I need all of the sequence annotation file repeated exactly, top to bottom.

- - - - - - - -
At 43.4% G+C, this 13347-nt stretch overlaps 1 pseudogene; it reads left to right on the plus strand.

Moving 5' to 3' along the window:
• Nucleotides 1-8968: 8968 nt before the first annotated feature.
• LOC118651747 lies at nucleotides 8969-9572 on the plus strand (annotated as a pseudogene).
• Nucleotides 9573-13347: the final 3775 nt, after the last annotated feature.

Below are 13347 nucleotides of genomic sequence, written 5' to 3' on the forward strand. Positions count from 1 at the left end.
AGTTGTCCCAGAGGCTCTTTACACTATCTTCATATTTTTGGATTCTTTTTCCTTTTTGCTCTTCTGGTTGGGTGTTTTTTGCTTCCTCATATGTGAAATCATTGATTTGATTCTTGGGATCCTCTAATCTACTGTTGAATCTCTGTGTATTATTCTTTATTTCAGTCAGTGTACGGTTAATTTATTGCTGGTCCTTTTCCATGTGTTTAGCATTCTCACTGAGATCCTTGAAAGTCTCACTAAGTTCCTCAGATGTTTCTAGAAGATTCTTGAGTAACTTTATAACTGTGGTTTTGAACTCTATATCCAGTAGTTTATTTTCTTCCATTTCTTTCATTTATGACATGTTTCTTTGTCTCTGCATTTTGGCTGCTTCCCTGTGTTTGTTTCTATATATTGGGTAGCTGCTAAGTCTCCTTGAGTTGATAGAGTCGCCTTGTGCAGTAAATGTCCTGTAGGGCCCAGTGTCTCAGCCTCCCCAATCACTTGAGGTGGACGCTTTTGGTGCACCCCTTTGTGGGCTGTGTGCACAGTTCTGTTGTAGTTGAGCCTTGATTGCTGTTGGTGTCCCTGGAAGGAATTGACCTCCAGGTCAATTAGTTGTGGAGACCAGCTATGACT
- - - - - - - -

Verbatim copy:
At 43.4% G+C, this 13347-nt stretch overlaps 1 pseudogene; it reads left to right on the plus strand.

Moving 5' to 3' along the window:
• Nucleotides 1-8968: 8968 nt before the first annotated feature.
• LOC118651747 lies at nucleotides 8969-9572 on the plus strand (annotated as a pseudogene).
• Nucleotides 9573-13347: the final 3775 nt, after the last annotated feature.

Below are 13347 nucleotides of genomic sequence, written 5' to 3' on the forward strand. Positions count from 1 at the left end.
AGTTGTCCCAGAGGCTCTTTACACTATCTTCATATTTTTGGATTCTTTTTCCTTTTTGCTCTTCTGGTTGGGTGTTTTTTGCTTCCTCATATGTGAAATCATTGATTTGATTCTTGGGATCCTCTAATCTACTGTTGAATCTCTGTGTATTATTCTTTATTTCAGTCAGTGTACGGTTAATTTATTGCTGGTCCTTTTCCATGTGTTTAGCATTCTCACTGAGATCCTTGAAAGTCTCACTAAGTTCCTCAGATGTTTCTAGAAGATTCTTGAGTAACTTTATAACTGTGGTTTTGAACTCTATATCCAGTAGTTTATTTTCTTCCATTTCTTTCATTTATGACATGTTTCTTTGTCTCTGCATTTTGGCTGCTTCCCTGTGTTTGTTTCTATATATTGGGTAGCTGCTAAGTCTCCTTGAGTTGATAGAGTCGCCTTGTGCAGTAAATGTCCTGTAGGGCCCAGTGTCTCAGCCTCCCCAATCACTTGAGGTGGACGCTTTTGGTGCACCCCTTTGTGGGCTGTGTGCACAGTTCTGTTGTAGTTGAGCCTTGATTGCTGTTGGTGTCCCTGGAAGGAATTGACCTCCAGGTCAATTAGTTGTGGAGACCAGCTATGACT